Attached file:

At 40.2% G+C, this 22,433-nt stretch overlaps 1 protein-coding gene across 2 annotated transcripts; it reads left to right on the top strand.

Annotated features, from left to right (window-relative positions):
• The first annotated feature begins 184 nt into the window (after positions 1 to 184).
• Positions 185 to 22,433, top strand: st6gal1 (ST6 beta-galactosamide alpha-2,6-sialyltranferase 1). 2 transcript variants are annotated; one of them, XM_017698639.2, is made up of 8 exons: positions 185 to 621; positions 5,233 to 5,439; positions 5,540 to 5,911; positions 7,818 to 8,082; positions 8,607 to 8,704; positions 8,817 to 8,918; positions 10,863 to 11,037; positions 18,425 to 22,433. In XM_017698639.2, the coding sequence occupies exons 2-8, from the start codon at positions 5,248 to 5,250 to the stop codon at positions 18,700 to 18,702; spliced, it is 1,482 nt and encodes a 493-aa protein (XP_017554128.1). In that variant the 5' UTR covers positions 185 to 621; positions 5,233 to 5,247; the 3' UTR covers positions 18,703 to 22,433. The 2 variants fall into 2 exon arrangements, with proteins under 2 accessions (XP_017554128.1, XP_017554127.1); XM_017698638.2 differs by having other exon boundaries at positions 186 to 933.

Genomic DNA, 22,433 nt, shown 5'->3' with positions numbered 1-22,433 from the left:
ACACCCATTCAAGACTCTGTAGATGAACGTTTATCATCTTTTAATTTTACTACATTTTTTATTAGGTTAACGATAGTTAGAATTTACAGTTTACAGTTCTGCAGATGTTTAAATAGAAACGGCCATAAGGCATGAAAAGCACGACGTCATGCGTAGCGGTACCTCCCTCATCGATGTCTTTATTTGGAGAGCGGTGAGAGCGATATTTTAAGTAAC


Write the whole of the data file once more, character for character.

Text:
At 40.2% G+C, this 22,433-nt stretch overlaps 1 protein-coding gene across 2 annotated transcripts; it reads left to right on the top strand.

Annotated features, from left to right (window-relative positions):
• The first annotated feature begins 184 nt into the window (after positions 1 to 184).
• Positions 185 to 22,433, top strand: st6gal1 (ST6 beta-galactosamide alpha-2,6-sialyltranferase 1). 2 transcript variants are annotated; one of them, XM_017698639.2, is made up of 8 exons: positions 185 to 621; positions 5,233 to 5,439; positions 5,540 to 5,911; positions 7,818 to 8,082; positions 8,607 to 8,704; positions 8,817 to 8,918; positions 10,863 to 11,037; positions 18,425 to 22,433. In XM_017698639.2, the coding sequence occupies exons 2-8, from the start codon at positions 5,248 to 5,250 to the stop codon at positions 18,700 to 18,702; spliced, it is 1,482 nt and encodes a 493-aa protein (XP_017554128.1). In that variant the 5' UTR covers positions 185 to 621; positions 5,233 to 5,247; the 3' UTR covers positions 18,703 to 22,433. The 2 variants fall into 2 exon arrangements, with proteins under 2 accessions (XP_017554128.1, XP_017554127.1); XM_017698638.2 differs by having other exon boundaries at positions 186 to 933.

Genomic DNA, 22,433 nt, shown 5'->3' with positions numbered 1-22,433 from the left:
ACACCCATTCAAGACTCTGTAGATGAACGTTTATCATCTTTTAATTTTACTACATTTTTTATTAGGTTAACGATAGTTAGAATTTACAGTTTACAGTTCTGCAGATGTTTAAATAGAAACGGCCATAAGGCATGAAAAGCACGACGTCATGCGTAGCGGTACCTCCCTCATCGATGTCTTTATTTGGAGAGCGGTGAGAGCGATATTTTAAGTAAC